In summary, the data provide strong evidence for the safe and effective therapeutic delivery of a synthetic miRNA mimic. By reintroducing a tumor suppressor miRNA, miRNA replacement therapy seeks to restore a loss of function in cancer and to reactivate cellular pathways that drive a therapeutic response. As such, miRNA replacement therapy is distinct from other therapeutic approaches that are directed toward a gain of function, including kinase inhibitors, siRNAs, and miRNA antagonists. We hypothesize that the synthetic miR-34a mimic acts like a naturally occurring miR-34a and that it affects all mRNAs that are inherently regulated by endogenous miR-34a in normal cells for which the proper miR-34a-target interactions have evolved over a billion years. Of note, miR-34a inhibited tumor cells that are devoid of functional p53, suggesting that pathways downstream of miR-34a are sufficient to block cancer cell growth. miR-34a also inhibited tumor cells that showed normal levels of endogenous miR-34a, indicating that the therapeutic application of tumor suppressor miRNAs is not limited to replacement. This broad antioncogenic activity might be explained by the fact that miRNAs target multiple oncogenes and oncogenic pathways that cancer cells frequently become addicted to (2). Thus, the ability to affect multiple cancer pathways seems to be a key benefit of therapeutic miRNA mimics that act in accord with our current understanding of cancer as a “pathway disease” that can only be successfully treated when intervening with multiple cancer pathways (40–42). Other examples that support the concept of miRNA replacement therapy are provided by let-7, miR-16, and miR-26a, all of which can function as tumor suppressors and inhibit tumor growth in mouse models of cancer (18, 43, 44).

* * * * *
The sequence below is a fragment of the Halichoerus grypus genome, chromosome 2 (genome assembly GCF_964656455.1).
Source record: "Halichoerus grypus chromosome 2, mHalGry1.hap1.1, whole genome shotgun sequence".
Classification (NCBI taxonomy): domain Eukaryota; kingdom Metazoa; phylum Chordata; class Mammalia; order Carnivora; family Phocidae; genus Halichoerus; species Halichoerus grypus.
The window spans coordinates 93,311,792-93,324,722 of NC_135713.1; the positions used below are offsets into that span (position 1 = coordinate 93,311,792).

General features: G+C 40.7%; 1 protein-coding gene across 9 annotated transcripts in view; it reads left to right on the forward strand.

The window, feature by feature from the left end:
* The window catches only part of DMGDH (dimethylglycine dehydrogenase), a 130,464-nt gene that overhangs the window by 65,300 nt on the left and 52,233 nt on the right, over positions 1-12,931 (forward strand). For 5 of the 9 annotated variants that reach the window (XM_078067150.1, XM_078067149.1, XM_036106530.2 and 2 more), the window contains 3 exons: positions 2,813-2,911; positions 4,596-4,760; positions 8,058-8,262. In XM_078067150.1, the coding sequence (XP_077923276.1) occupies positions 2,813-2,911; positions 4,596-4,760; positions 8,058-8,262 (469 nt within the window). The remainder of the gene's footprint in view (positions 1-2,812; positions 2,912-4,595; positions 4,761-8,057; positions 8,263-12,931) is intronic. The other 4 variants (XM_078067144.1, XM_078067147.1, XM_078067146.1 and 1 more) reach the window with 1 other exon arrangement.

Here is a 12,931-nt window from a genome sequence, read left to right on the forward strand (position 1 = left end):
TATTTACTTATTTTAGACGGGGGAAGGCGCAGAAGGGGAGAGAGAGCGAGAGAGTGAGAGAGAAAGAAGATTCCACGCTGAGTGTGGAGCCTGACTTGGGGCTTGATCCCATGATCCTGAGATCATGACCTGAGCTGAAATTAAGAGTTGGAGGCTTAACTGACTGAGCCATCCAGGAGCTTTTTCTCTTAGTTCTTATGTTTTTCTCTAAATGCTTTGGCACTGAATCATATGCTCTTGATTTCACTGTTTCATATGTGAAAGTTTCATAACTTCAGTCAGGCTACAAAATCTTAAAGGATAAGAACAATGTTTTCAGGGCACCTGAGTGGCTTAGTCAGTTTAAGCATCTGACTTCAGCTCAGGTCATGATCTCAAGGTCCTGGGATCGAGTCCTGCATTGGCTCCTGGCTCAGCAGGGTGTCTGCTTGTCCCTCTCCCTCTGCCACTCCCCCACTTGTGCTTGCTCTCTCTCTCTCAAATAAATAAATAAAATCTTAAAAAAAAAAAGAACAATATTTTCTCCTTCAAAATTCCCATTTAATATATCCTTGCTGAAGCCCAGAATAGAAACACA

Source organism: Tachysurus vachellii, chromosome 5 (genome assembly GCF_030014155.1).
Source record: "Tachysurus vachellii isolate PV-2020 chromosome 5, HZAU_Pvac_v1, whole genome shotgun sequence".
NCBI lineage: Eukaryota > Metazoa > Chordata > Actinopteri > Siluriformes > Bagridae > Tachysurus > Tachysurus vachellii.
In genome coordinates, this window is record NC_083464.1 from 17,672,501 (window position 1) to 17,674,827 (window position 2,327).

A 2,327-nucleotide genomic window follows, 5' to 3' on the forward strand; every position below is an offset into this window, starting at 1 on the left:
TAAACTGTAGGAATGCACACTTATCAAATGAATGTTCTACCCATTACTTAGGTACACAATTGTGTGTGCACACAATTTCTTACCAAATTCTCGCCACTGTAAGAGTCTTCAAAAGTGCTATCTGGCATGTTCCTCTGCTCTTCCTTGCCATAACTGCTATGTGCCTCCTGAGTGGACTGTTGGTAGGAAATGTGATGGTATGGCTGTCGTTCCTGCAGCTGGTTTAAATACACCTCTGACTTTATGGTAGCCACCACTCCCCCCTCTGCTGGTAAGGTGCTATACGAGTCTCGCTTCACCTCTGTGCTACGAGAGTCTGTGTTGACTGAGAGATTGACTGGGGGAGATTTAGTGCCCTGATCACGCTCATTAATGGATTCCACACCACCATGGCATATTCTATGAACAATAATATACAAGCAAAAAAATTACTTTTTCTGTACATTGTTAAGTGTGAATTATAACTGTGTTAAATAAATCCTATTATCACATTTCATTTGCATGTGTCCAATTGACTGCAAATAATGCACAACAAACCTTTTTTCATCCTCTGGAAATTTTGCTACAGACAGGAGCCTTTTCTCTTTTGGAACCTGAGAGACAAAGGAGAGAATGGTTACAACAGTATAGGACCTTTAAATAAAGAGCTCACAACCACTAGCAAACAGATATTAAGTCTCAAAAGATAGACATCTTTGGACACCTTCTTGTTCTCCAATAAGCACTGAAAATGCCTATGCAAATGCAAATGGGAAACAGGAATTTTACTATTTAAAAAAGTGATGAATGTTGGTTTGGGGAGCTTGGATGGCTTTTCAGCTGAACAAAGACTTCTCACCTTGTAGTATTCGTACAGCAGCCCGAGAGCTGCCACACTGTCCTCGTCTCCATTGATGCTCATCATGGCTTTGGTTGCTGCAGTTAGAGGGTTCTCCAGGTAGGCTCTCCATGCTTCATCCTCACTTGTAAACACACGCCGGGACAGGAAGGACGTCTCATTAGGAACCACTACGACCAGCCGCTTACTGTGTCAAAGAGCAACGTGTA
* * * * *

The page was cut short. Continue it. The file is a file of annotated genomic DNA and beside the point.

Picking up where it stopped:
It is interesting to note that, although miRNAs affect a wide spectrum of genes, administration of formulated miR-34a was well tolerated. We speculate that uptake of miRNA mimics has no effect on normal cells because pathways regulated by the miRNA mimic are already activated by the endogenous miRNA in these cells. This may also suggest that targeted delivery to tumor tissues will not be necessary. The synthetic miRNA mimic is delivered systemically in a controllable formulation without the need for ectopic expression vectors and, therefore, lacks many technical challenges associated with conventional gene therapy. Although future studies are needed to address long-term efficacy and safety in higher species, our data on miR-34a highlight the utility of synthetic miRNA mimics and support the development of this new class of cancer therapeutics.
Disclosure of Potential Conflicts of Interest
J.F. Wiggins, L. Ruffino, K. Kelnar, M. Omotola, D. Brown, and A.G. Bader are employees of Mirna Therapeutics, Inc., which develops miRNA-based therapeutics. L. Patrawala declares no competing interests.
We thank P. Lebourgeois for pathologic analyses, S. Beaudenon and M. Winkler for critical reading of the manuscript, and J. Shelton for technical assistance.
Grant Support: NIH grant 1R43CA134071 (A.G. Bader).
The costs of publication of this article were defrayed in part by the payment of page charges. This article must therefore be hereby marked advertisement in accordance with 18 U.S.C. Section 1734 solely to indicate this fact.